“And there’s less potential consequence to the result given Team A is so far ahead of Team B.”
Ask NRL refs boss Tony Archer if he acknowledged that referees err on the side of knock-ons over knock-backs, and he says that “referees simply determine the direction the dropped ball travels.”
Does he acknowledge that referees garner less critique for defaulting to knock-on when there’s a dropped ball in dispute?
“There are judgement calls that, regardless of the outcome, people have an opinion on. So I don’t think it increases or decreases the level of critique.”
In their post-match post-mortem, referees are marked on every one of the approximately four hundred decisions they make in a match.
From blowing time-on to pointing to the spot, to getting ‘em bloody onside, every decision is reviewed and scored.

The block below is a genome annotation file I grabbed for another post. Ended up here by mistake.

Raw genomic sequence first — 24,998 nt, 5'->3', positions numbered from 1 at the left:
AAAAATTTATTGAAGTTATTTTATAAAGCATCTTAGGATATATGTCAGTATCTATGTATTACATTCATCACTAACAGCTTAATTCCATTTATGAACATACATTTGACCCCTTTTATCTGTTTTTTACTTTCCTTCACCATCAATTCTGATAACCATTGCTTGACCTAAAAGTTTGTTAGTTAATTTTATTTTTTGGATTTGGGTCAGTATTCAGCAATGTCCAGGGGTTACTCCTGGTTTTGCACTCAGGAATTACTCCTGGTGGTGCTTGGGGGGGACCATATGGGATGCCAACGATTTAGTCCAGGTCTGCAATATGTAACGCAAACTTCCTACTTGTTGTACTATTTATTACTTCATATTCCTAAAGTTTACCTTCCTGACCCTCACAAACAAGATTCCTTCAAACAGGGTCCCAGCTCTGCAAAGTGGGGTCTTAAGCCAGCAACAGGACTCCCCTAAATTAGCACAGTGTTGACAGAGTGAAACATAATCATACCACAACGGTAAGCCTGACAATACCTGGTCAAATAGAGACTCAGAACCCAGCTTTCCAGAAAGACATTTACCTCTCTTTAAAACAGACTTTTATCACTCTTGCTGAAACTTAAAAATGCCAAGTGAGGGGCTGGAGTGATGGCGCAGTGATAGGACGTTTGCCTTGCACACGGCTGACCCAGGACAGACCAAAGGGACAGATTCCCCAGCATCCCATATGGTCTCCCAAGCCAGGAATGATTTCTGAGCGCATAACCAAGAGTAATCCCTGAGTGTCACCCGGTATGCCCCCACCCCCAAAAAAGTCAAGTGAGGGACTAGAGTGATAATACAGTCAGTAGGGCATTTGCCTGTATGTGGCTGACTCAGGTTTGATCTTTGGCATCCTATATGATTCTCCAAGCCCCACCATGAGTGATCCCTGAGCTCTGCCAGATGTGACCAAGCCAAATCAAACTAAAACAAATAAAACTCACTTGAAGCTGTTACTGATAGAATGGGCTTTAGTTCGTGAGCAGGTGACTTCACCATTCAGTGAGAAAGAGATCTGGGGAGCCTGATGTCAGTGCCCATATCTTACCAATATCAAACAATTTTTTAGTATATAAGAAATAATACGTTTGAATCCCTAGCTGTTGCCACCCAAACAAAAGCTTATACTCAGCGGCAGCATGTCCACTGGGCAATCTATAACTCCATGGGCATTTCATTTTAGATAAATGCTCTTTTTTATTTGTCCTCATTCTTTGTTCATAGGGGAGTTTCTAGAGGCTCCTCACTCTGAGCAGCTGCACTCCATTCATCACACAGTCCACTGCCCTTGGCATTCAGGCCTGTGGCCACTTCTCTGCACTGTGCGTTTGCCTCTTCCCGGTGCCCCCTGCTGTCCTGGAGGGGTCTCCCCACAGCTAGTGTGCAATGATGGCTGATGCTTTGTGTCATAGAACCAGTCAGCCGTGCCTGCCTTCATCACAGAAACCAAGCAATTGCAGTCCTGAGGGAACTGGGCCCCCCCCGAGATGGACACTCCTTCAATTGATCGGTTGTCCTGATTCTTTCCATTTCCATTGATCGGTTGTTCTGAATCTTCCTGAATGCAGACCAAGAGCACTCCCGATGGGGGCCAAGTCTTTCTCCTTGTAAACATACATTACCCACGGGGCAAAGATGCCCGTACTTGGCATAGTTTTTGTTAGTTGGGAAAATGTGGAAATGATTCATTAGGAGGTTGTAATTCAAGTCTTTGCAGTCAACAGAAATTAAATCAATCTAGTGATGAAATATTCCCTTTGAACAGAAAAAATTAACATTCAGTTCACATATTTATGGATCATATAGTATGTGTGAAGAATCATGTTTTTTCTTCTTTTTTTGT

And with all the angles from bunker vision, even 50-50 calls can be ruled one way or the other.
And pressure’s on to get the “big” ones right.
So where does an incorrect knock-on call rank in the schema? What’s the demerit points for calling knock-on when it wasn’t?
“It depends on what happens after you make the call,” says the ref. “Say Penrith knock-on but bunker vision proves that it should’ve been a knock-back or a penalty for a strip.
“If next set Parramatta scores a try, then that decision becomes a major mark-down in your review.
“If Parra don’t score and nothing comes out of that set, the decision will still be marked wrong – but it won’t have major focus put on it.”
Major focus? Doesn’t come much bigger than the grand final.
And if you tune into talkback, tool about on Twitter, delve into the dungeons of those internet fan forums, there’s a consistent theme – what if a bad decision happens in a grand final?
Well, the answer’s with us. One happened in 2015.
It was Ben Hunt’s “knock-on” in extra time in the grand final. It wasn’t one.
And one day Zapruder film will surface from Channel Nine’s archives that will show it.
‘Ben Hunt knocked-back in the grand final? What? Are you on dangerous drugs?’